1. Connect your content to existing social networks
Almost every Web 2.0 application and community requires users to sign up and register. If you want to leave a comment on a blog, you need to register, sometimes every single time you leave a comment. With all the times you’ve registered on sites, you probably have hundreds of accounts that you’ve completely forgotten. Instead of creating your own community, simply latch on to existing communities.
Social networks such as Google, Facebook, and Twitter began reaching outside of their four walls and letting any site or content provider use a conduit tool to connect their content to their social networks. Examples include Google Friend Connect (video), Facebook Connect (video), and Sign in with Twitter.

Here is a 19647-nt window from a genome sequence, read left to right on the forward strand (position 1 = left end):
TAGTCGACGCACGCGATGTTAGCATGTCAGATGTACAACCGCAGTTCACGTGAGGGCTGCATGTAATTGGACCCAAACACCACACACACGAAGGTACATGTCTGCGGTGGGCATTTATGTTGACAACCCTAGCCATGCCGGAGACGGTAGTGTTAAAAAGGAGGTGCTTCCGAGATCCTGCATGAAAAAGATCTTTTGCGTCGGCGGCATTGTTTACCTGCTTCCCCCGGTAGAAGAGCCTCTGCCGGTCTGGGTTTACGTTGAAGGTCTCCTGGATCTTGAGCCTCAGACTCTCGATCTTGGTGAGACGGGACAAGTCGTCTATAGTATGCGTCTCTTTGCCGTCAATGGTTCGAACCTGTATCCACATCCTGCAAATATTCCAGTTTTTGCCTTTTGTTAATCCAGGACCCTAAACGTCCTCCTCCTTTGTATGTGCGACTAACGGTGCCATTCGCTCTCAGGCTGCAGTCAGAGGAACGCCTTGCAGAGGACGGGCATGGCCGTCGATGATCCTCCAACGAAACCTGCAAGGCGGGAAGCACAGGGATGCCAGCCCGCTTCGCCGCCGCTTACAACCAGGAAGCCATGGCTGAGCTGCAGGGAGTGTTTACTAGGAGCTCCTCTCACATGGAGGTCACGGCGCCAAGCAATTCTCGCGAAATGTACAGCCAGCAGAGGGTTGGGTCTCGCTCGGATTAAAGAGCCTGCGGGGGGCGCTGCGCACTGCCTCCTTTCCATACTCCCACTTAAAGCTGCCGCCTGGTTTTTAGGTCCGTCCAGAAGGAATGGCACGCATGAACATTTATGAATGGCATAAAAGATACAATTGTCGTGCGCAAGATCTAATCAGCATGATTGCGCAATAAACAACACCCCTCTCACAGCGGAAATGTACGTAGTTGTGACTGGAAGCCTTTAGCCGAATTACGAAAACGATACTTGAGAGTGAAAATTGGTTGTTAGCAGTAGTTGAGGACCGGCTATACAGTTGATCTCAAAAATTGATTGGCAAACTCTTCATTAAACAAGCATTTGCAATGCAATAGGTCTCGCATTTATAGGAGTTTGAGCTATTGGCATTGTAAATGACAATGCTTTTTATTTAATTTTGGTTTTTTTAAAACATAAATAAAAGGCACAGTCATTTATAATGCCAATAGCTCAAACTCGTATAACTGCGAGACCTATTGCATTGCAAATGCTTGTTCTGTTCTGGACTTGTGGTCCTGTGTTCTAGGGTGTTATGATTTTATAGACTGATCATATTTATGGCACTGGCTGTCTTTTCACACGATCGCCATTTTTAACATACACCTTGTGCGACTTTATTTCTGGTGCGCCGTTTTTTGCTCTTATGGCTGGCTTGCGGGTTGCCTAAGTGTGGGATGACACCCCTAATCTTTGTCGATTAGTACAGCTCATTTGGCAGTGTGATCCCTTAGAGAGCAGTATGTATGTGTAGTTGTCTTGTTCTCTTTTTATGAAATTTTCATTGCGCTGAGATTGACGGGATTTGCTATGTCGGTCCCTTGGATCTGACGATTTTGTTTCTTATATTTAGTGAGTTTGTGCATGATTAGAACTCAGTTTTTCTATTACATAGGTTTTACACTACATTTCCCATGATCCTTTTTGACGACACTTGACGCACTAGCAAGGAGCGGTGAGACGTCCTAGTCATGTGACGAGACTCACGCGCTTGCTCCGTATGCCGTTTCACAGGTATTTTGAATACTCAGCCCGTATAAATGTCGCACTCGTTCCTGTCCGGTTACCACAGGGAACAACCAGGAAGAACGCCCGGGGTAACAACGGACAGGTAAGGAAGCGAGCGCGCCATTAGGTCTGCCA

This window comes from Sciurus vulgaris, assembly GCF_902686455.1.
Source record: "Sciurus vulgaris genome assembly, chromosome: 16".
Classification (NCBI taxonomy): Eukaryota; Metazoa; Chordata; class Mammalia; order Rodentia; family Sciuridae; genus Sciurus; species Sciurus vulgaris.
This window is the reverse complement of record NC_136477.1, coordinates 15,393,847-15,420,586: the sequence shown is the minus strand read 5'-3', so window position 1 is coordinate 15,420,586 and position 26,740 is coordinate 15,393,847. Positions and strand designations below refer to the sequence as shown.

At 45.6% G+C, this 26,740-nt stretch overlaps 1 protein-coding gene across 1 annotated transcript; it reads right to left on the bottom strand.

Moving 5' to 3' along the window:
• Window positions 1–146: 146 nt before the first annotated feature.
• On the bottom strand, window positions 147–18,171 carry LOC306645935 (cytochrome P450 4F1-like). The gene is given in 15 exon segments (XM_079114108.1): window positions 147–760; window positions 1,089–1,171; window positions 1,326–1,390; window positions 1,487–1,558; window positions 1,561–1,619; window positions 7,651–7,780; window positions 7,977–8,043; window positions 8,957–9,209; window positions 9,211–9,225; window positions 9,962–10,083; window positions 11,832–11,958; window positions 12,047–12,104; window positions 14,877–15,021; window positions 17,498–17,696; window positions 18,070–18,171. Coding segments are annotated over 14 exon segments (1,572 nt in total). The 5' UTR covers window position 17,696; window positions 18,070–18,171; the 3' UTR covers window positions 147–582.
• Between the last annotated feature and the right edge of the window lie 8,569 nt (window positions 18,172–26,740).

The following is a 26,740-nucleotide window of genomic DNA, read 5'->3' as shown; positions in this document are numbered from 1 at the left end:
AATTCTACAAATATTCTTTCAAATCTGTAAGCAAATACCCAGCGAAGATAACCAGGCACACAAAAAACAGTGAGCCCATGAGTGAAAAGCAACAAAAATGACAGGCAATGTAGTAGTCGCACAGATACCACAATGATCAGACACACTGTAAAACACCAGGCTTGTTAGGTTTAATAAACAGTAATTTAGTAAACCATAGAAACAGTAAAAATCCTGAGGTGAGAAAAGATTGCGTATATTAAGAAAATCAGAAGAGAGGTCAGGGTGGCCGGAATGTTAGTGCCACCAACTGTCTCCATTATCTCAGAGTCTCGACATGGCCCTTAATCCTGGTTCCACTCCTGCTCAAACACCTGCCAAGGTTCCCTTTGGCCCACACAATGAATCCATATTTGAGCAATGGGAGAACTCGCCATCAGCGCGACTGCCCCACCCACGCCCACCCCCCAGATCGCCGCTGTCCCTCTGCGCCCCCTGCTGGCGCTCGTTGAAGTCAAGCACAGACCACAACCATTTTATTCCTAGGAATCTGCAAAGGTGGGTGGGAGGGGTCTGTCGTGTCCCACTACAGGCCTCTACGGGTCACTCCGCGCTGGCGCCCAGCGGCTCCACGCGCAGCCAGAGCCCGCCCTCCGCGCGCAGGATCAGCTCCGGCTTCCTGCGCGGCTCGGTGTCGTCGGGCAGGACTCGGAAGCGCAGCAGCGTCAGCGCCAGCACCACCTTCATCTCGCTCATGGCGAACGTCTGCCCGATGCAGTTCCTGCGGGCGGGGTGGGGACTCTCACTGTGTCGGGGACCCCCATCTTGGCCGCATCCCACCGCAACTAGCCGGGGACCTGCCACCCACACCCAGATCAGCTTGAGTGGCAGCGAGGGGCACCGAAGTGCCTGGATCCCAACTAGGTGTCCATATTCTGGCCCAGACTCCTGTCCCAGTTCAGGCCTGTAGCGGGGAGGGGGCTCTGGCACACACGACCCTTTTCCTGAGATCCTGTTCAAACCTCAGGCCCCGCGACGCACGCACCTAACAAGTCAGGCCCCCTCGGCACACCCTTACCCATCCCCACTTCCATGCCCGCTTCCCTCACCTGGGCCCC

These conduit tools offer quick authentication, commenting, and other conversational features. More importantly, once these connect tools are installed, every interaction a person has with your site can be broadcast to that individual’s entire social network, giving you access to their audience.
2. Distribute content through advertising networks
With fractions of a percentage click-through, banner ads are on the verge of being completely useless. Some companies have tried to attract more attention with pop-ups and animation. In those cases, click-throughs may increase, but that may be by accident. Ever try to close out a window and miss? People do want to click, but not on static advertising. They want to click on information.